Digital Transformation: The Importance of Customer Journey in DX
The advent of new and emerging digital technologies is disrupting the way businesses have functioned traditionally and is forcing them to change the way they work and adopt new systems, methods and processes to stay ahead of the game. Companies have to realize that their response to modern challenges has to be a comprehensive one and that the same technologies can help them that are necessitating the transformation in the first place. Let us try and understand how this can work.
Any digital transformation (DX) initiative broadly focusses on three key areas:
Customer experience (CX) to satisfy the evolving consumer preferences
Revenue growth by increasing the addressable market, and
Efficiency to save effort, time, and cost
It is therefore not surprising that when it comes to deployments, more than 50% of organizations are modernizing customer touchpoints while about 45% are enabling infrastructure. However, despite CX gaining prominence in all business interactions, almost two-fifths of the companies undergoing transformation miss seeking customer insights before making investments (State of Digital Transformation by Altimeter). This means that as companies strive to become ‘customer-centric’, they do so without understanding their customers.
Although, while digitizing, the customer touchpoints is generating large volumes of data, mapping it as customer motivation is still a challenge. Moreover, the digitally conscious customer today prefers social selling to cold calls, responds to only targeted messaging, and wants proactive customer service. With COVID changing the way we live and work, businesses the world over have their work cut out for them.
So how can businesses understand their customers better? They can start by first defining who their customers are and how their journeys are structured. This is easier said than done in today's complex and ever-changing business ecosystems. Imagine mapping the customer’s thought process, motivations behind their actions, and interactions with the business during the different decision-making stages. Now, armed with this information, imagine bringing together cross-functional teams (workshop-style) to ideate the changes that the business should bring to customer touch-points and how they can be achieved. The result of such an exercise can be an outline of the ideal customer experience but can be daunting to complete.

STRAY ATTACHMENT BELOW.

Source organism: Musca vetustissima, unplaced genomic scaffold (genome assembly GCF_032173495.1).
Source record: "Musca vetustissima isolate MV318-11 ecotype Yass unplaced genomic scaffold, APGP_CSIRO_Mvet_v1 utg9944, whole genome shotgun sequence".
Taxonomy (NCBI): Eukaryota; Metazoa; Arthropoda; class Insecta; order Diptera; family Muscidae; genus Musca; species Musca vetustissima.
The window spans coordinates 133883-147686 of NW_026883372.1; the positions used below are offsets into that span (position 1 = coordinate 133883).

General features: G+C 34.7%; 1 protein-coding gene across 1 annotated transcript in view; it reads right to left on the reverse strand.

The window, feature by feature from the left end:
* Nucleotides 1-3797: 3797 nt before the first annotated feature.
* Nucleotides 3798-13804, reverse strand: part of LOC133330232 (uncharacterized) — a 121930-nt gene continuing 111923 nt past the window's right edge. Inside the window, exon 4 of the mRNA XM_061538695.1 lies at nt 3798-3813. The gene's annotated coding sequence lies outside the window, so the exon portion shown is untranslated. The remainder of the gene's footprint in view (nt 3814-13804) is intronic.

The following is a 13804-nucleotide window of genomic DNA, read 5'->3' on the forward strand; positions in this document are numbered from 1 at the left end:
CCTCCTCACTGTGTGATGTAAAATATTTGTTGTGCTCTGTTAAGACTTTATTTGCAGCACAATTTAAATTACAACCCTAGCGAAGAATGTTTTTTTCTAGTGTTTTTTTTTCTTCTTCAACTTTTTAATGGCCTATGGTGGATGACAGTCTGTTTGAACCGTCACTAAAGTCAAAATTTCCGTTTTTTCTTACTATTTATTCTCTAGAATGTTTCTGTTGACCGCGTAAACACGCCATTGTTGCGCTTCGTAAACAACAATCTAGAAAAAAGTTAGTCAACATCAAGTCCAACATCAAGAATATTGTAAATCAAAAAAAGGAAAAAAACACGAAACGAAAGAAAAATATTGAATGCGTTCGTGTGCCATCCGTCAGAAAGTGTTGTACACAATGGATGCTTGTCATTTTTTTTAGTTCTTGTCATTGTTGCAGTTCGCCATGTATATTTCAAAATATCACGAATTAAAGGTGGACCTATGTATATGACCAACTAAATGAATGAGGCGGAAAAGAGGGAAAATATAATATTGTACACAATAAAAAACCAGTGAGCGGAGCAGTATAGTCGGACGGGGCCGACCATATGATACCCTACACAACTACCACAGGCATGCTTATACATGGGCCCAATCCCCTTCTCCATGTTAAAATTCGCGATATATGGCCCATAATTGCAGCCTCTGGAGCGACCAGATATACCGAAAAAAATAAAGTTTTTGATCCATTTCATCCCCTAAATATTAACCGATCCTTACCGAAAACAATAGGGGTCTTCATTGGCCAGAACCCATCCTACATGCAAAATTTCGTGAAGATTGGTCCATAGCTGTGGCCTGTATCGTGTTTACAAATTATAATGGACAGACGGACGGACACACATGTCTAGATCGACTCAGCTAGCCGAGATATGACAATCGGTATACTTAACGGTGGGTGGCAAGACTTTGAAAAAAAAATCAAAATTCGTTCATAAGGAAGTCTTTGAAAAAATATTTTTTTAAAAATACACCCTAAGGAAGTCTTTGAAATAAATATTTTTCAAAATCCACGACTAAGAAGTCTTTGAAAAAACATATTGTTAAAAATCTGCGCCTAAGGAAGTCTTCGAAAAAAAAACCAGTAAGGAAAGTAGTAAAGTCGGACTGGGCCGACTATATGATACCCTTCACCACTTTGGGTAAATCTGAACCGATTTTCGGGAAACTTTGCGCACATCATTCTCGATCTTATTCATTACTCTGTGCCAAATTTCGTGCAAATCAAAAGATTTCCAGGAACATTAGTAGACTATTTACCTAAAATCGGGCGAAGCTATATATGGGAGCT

This is where the Customer Journey Map as a framework becomes useful. Once you define the overall goal of the exercise, you can select from one of the following maps:
- Buyer Journey – to understand the B2B buyer’s purchase decision-making
- Current State/A Day in the Life – to understand the customer’s existing motivations/thought processes/pain points
- Future State – to outline future customer preferences and give direction to product development
- Service & Support – to focus on a component of the business (services offered) and customer’s interaction with it
Next, it is important to define the customer/buyer persona. Based on the business’ understanding of its target customers, a profile of the buyer is created and their entire journey is then mapped.
Let’s see this in action by considering the Buyer Journey Map. Typically, to understand the buyer’s journey, we evaluate the following:
Awareness (triggers) of the product/solution – to understand what drives the prospect to take action
Review/information gathering process – to enable the prospect to gain relevant information better than the competitors to make their decision
Purchase criteria – to map the prospect’s needs with the product/service offering to ensure a better fit
The onboarding process (engagement) – to ensure seamless onboarding
Customer experience during the association (relationship management) – to design the best possible experience
Renewal criteria – to stay engaged with the customer during the association period and drive contract renewal
Once the above exercise is complete, businesses can have multiple actionables at each step of the journey. This, in turn, allows them to experiment, track the outcome of each activity, and then replicate these activities to other buyers.
While the Customer Journey Map is an effective tool to understand the customer’s decision-making process, certain factors should be kept in mind. First is the sample size. Since defining the right customer/buyer persona is critical, a smaller sample will always skew the customer profile. This, in turn, will skew the entire journey. Second, the depth of inquiries. Since the framework aims to map the customers at different touch-points, it means that information should also come from across the organization. Third, the temptation to create multiple maps. This can arise when, in an attempt to be thorough, the business ends up splitting the customer persona into sub-sets. Such an exercise may lead the company in multiple directions, thereby diffusing its focus. Finally, the human element. As creators of the journey maps, it is important to guard against biases/judgments that may interfere with what the information is suggesting.